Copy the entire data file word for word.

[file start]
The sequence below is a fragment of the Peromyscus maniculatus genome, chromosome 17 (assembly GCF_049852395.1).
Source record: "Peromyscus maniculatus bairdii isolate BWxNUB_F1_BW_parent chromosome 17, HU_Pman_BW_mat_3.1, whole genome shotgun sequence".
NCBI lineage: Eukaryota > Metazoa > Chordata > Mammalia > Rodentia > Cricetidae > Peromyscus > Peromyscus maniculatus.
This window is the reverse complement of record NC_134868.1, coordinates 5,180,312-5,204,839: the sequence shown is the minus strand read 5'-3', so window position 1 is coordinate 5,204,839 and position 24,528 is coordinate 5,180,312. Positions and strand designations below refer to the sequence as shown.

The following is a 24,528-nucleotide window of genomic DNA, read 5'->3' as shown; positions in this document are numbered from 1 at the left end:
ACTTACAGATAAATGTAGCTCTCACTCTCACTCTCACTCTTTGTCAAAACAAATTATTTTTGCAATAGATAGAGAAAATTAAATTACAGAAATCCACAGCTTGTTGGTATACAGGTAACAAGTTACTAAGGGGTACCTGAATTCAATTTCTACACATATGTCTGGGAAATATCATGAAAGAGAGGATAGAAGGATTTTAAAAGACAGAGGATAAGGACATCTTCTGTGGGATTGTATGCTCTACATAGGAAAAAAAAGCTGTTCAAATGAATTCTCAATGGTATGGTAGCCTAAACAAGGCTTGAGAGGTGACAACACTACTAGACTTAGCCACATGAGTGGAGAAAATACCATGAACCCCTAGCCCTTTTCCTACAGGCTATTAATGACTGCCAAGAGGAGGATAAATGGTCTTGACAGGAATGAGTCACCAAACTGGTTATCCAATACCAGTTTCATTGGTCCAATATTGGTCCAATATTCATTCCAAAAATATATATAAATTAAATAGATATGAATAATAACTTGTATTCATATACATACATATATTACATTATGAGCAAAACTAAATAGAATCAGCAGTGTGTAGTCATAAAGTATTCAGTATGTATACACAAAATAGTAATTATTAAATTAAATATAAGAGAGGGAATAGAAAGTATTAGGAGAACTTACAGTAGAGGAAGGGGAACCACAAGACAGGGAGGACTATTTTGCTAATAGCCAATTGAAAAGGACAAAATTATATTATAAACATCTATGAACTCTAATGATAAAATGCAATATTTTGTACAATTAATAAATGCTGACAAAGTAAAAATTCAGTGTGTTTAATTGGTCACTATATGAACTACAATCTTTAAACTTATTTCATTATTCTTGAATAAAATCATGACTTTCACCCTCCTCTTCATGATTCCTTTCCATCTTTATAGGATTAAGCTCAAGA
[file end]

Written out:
The sequence below is a fragment of the Peromyscus maniculatus genome, chromosome 17 (assembly GCF_049852395.1).
Source record: "Peromyscus maniculatus bairdii isolate BWxNUB_F1_BW_parent chromosome 17, HU_Pman_BW_mat_3.1, whole genome shotgun sequence".
NCBI lineage: Eukaryota > Metazoa > Chordata > Mammalia > Rodentia > Cricetidae > Peromyscus > Peromyscus maniculatus.
This window is the reverse complement of record NC_134868.1, coordinates 5,180,312-5,204,839: the sequence shown is the minus strand read 5'-3', so window position 1 is coordinate 5,204,839 and position 24,528 is coordinate 5,180,312. Positions and strand designations below refer to the sequence as shown.

The following is a 24,528-nucleotide window of genomic DNA, read 5'->3' as shown; positions in this document are numbered from 1 at the left end:
ACTTACAGATAAATGTAGCTCTCACTCTCACTCTCACTCTTTGTCAAAACAAATTATTTTTGCAATAGATAGAGAAAATTAAATTACAGAAATCCACAGCTTGTTGGTATACAGGTAACAAGTTACTAAGGGGTACCTGAATTCAATTTCTACACATATGTCTGGGAAATATCATGAAAGAGAGGATAGAAGGATTTTAAAAGACAGAGGATAAGGACATCTTCTGTGGGATTGTATGCTCTACATAGGAAAAAAAAGCTGTTCAAATGAATTCTCAATGGTATGGTAGCCTAAACAAGGCTTGAGAGGTGACAACACTACTAGACTTAGCCACATGAGTGGAGAAAATACCATGAACCCCTAGCCCTTTTCCTACAGGCTATTAATGACTGCCAAGAGGAGGATAAATGGTCTTGACAGGAATGAGTCACCAAACTGGTTATCCAATACCAGTTTCATTGGTCCAATATTGGTCCAATATTCATTCCAAAAATATATATAAATTAAATAGATATGAATAATAACTTGTATTCATATACATACATATATTACATTATGAGCAAAACTAAATAGAATCAGCAGTGTGTAGTCATAAAGTATTCAGTATGTATACACAAAATAGTAATTATTAAATTAAATATAAGAGAGGGAATAGAAAGTATTAGGAGAACTTACAGTAGAGGAAGGGGAACCACAAGACAGGGAGGACTATTTTGCTAATAGCCAATTGAAAAGGACAAAATTATATTATAAACATCTATGAACTCTAATGATAAAATGCAATATTTTGTACAATTAATAAATGCTGACAAAGTAAAAATTCAGTGTGTTTAATTGGTCACTATATGAACTACAATCTTTAAACTTATTTCATTATTCTTGAATAAAATCATGACTTTCACCCTCCTCTTCATGATTCCTTTCCATCTTTATAGGATTAAGCTCAAGA